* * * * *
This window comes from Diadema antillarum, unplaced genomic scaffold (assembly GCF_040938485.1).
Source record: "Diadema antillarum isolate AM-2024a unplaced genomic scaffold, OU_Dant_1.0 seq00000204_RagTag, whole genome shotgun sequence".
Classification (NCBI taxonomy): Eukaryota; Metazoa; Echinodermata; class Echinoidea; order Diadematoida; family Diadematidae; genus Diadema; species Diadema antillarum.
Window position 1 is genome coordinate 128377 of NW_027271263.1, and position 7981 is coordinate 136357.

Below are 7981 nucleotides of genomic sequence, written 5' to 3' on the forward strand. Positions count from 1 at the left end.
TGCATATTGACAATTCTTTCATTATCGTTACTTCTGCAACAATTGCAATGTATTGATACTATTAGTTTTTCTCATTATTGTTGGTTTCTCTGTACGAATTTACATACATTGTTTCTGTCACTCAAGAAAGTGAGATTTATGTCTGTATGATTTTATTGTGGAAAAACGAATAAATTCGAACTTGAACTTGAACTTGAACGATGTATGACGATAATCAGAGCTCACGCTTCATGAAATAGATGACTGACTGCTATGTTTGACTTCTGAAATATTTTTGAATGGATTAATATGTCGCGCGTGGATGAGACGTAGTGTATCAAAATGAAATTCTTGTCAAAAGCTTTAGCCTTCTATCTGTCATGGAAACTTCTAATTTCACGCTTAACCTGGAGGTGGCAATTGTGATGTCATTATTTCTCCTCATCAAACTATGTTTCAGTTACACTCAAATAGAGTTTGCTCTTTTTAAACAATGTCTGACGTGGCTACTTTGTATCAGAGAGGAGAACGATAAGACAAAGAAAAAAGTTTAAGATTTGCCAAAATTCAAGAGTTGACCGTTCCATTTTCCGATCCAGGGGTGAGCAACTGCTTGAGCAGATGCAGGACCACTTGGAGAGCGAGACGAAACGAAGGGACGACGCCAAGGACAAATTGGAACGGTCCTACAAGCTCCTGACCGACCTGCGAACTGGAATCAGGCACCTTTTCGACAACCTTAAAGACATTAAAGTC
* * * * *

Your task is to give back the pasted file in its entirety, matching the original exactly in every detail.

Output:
This window comes from Diadema antillarum, unplaced genomic scaffold (assembly GCF_040938485.1).
Source record: "Diadema antillarum isolate AM-2024a unplaced genomic scaffold, OU_Dant_1.0 seq00000204_RagTag, whole genome shotgun sequence".
Classification (NCBI taxonomy): Eukaryota; Metazoa; Echinodermata; class Echinoidea; order Diadematoida; family Diadematidae; genus Diadema; species Diadema antillarum.
Window position 1 is genome coordinate 128377 of NW_027271263.1, and position 7981 is coordinate 136357.

Below are 7981 nucleotides of genomic sequence, written 5' to 3' on the forward strand. Positions count from 1 at the left end.
TGCATATTGACAATTCTTTCATTATCGTTACTTCTGCAACAATTGCAATGTATTGATACTATTAGTTTTTCTCATTATTGTTGGTTTCTCTGTACGAATTTACATACATTGTTTCTGTCACTCAAGAAAGTGAGATTTATGTCTGTATGATTTTATTGTGGAAAAACGAATAAATTCGAACTTGAACTTGAACTTGAACGATGTATGACGATAATCAGAGCTCACGCTTCATGAAATAGATGACTGACTGCTATGTTTGACTTCTGAAATATTTTTGAATGGATTAATATGTCGCGCGTGGATGAGACGTAGTGTATCAAAATGAAATTCTTGTCAAAAGCTTTAGCCTTCTATCTGTCATGGAAACTTCTAATTTCACGCTTAACCTGGAGGTGGCAATTGTGATGTCATTATTTCTCCTCATCAAACTATGTTTCAGTTACACTCAAATAGAGTTTGCTCTTTTTAAACAATGTCTGACGTGGCTACTTTGTATCAGAGAGGAGAACGATAAGACAAAGAAAAAAGTTTAAGATTTGCCAAAATTCAAGAGTTGACCGTTCCATTTTCCGATCCAGGGGTGAGCAACTGCTTGAGCAGATGCAGGACCACTTGGAGAGCGAGACGAAACGAAGGGACGACGCCAAGGACAAATTGGAACGGTCCTACAAGCTCCTGACCGACCTGCGAACTGGAATCAGGCACCTTTTCGACAACCTTAAAGACATTAAAGTC